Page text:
By Michael Olson | Posted on October 07, 2013
Last week, a few thousand retailers and technology providers descended upon Chicago for the 2013 Shop.org Annual Summit. The conference afforded us all the opportunity to talk shop and network with peers for a few days, as well as listen to movers and shakers in the industry share best practices, trends, and predictions for the future.
Rewind to two years ago at the Shop.org Annual Summit – the zeitgeist (spirit of the time) of that conference was social commerce – everyone was talking about it, and everyone wanted to understand how to better harness social media to drive purchase intent and incremental sales. Presentations from industry leaders at Ticketmaster and eBags demonstrated unprecedented use cases for integrating social media into the shopping experience, and validated that a tangible return on investment from social commerce was indeed possible.
By 2013, we’ve collectively recognized that social media is just another channel for connecting with consumers, and the buzzword du jour for this year’s show was omnichannel. Specifically, how retailers can identify shoppers across devices and channels, and better target their messaging, offers and experiences across these channels.
This is a big challenge facing eCommerce brands. Many of the retailers I spoke with struggle with checkout conversion on mobile devices. Google’s own industry research shows that 28% of shopping carts on the desktop web are completed through to purchase. By contrast, only 3% of shopping carts on mobile devices are completed. This should come as no surprise. Registration and checkout frustrations are magnified on the small screen of mobile devices, and retailers need to find ways to close this gap, whether through gating form fields on mobile, adapting responsive design principles, or, if I may offer a short plug for Janrain, offering social login and mobile optimized registration to accelerate the checkout process.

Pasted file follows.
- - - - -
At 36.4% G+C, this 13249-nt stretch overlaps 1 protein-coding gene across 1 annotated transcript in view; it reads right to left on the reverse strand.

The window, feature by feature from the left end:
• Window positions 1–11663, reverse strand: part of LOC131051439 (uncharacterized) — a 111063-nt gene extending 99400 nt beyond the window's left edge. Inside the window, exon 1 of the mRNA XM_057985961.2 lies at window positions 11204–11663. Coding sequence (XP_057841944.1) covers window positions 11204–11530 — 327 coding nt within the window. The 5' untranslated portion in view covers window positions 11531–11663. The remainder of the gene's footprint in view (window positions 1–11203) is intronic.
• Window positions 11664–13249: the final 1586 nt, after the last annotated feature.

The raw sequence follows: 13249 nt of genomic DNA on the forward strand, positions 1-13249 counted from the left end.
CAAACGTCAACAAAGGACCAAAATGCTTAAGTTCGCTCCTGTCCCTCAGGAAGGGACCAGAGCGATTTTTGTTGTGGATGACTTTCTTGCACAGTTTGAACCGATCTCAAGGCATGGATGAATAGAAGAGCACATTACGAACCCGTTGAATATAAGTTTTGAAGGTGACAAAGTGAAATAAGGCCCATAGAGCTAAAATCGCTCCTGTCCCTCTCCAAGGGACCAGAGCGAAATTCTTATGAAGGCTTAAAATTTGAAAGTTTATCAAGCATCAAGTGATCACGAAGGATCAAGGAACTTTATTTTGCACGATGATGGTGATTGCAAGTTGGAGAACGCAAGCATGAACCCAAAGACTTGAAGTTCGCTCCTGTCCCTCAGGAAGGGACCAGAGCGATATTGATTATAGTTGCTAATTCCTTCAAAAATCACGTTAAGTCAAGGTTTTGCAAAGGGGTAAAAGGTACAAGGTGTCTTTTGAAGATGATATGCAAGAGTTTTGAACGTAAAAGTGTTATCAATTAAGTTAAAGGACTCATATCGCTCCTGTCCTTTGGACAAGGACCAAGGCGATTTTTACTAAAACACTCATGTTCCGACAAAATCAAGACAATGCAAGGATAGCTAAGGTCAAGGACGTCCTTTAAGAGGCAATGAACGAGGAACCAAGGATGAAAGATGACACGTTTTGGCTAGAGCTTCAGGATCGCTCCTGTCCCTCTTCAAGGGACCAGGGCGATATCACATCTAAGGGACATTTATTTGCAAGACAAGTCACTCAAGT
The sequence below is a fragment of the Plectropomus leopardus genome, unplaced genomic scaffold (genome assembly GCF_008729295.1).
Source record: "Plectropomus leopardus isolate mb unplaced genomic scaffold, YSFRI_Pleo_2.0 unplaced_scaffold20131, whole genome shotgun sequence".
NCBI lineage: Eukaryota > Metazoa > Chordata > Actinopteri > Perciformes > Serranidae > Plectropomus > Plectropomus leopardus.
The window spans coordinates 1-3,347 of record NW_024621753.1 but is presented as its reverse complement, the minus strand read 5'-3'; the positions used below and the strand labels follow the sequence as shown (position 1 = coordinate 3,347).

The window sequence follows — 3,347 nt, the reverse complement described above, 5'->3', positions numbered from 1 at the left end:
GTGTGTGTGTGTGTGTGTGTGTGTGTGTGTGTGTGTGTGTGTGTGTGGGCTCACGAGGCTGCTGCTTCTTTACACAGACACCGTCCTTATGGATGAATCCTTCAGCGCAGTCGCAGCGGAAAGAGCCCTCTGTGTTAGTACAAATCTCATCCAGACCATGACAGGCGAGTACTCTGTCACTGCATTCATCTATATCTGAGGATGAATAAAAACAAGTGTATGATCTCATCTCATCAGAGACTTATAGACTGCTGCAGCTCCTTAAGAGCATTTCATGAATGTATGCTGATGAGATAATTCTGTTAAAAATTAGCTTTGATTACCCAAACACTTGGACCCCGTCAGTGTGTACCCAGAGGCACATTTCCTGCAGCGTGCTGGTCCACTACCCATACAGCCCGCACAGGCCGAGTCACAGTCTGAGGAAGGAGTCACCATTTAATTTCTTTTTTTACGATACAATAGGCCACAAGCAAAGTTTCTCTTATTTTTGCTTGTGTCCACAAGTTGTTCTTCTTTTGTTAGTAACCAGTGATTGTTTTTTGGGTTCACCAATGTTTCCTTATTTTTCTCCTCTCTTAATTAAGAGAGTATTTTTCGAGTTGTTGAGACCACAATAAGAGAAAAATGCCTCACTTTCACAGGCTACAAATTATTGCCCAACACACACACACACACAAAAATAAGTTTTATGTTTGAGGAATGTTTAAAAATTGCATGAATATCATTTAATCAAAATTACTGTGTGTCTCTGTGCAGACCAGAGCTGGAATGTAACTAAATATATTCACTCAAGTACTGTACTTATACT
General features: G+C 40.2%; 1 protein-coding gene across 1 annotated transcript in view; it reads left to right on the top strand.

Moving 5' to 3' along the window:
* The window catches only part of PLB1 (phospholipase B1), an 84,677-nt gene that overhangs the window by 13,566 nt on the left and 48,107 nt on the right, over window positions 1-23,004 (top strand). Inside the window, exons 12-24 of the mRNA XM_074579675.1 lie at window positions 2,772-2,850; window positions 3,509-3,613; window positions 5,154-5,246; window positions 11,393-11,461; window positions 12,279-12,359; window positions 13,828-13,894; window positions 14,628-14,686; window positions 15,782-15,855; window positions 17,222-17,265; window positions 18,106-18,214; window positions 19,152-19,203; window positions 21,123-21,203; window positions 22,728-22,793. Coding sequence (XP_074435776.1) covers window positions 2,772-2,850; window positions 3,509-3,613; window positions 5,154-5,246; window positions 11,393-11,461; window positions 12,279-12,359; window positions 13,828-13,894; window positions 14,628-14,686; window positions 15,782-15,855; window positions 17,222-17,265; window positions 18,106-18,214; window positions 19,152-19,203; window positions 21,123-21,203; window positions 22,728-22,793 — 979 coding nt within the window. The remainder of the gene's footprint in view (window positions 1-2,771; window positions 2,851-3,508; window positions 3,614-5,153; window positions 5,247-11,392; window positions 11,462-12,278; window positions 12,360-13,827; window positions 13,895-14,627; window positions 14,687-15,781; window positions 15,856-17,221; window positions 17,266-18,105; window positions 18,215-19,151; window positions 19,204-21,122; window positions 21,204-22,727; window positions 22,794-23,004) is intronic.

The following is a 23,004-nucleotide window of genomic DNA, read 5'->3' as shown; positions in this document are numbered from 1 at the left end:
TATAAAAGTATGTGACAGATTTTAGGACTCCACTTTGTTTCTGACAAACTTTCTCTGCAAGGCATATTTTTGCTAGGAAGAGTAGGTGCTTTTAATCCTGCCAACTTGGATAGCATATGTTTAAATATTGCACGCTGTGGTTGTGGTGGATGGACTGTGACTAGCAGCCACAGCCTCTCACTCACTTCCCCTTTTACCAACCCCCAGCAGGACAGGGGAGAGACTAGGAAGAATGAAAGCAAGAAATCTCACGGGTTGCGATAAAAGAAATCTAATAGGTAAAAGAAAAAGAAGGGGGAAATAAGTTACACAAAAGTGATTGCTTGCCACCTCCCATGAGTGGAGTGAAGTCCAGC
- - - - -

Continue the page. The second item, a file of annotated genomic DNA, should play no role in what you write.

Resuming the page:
One popular apparel retailer I met with wants to better identify shoppers on mobile devices. Traditional tracking and targeting methods using browser cookies simply don’t work when shoppers move from their desktop to their mobile device, let alone when they change browsers within the same device or laptop. Short of nascent cross-device user tracking technologies, the most reliable way to identify shoppers across devices is to encourage them to register. This apparel retailer wanted to implement ways to make it easy for shoppers to register on its mobile website and within its mobile app, and offer incentives for shoppers to do so, whether through ratings & reviews, wish lists, newsletters, special offers, or access to gated content and sneak peeks for new products as part of the fall fashion line.
Attribution was another recurring theme at this year’s conference. With the emergence of newer channels to reach consumers, such as social media, retargeting and mobile, many retailers still struggle to directly attribute conversions and incremental revenue to the right campaigns. But nailing attribution could not be any more critical. With margins tight and marketing budgets tightening, digital marketers need to understand which campaigns and channels are driving results, so they can successfully replicate what works.
View-through conversion tracking, particularly within retargeting campaigns, is a popular approach because it allows for multi-touch attribution. This model especially holds true for luxury brands with a longer, more considered sales cycle in which multiple communication touch points may be needed to induce purchase intent and action.
What stuck with me the most is the extent to which retail innovation has been fueled by consumer behavior. From social media to mobile device adoption, consumers are driving the marketing and merchandising strategy for retailers. This is a good thing – it shows that retailers are listening and are adaptive to trends in consumer behavior. That responsiveness will serve all of us (retailers and consumers) well as we collectively look toward the future.
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